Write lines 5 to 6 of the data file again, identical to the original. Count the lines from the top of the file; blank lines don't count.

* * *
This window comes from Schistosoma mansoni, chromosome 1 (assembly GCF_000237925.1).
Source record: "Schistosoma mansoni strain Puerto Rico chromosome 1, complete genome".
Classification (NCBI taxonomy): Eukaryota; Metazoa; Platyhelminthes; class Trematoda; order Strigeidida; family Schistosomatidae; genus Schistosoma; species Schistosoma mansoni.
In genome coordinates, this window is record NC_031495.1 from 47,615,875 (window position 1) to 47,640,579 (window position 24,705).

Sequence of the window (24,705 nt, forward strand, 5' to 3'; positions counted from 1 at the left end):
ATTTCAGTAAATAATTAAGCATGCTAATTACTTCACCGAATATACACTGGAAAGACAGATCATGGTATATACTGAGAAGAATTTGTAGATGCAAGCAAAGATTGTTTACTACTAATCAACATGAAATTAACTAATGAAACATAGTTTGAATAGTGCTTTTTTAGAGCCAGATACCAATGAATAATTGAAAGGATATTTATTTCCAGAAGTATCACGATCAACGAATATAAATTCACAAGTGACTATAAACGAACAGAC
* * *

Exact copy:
Sequence of the window (24,705 nt, forward strand, 5' to 3'; positions counted from 1 at the left end):
ATTTCAGTAAATAATTAAGCATGCTAATTACTTCACCGAATATACACTGGAAAGACAGATCATGGTATATACTGAGAAGAATTTGTAGATGCAAGCAAAGATTGTTTACTACTAATCAACATGAAATTAACTAATGAAACATAGTTTGAATAGTGCTTTTTTAGAGCCAGATACCAATGAATAATTGAAAGGATATTTATTTCCAGAAGTATCACGATCAACGAATATAAATTCACAAGTGACTATAAACGAACAGAC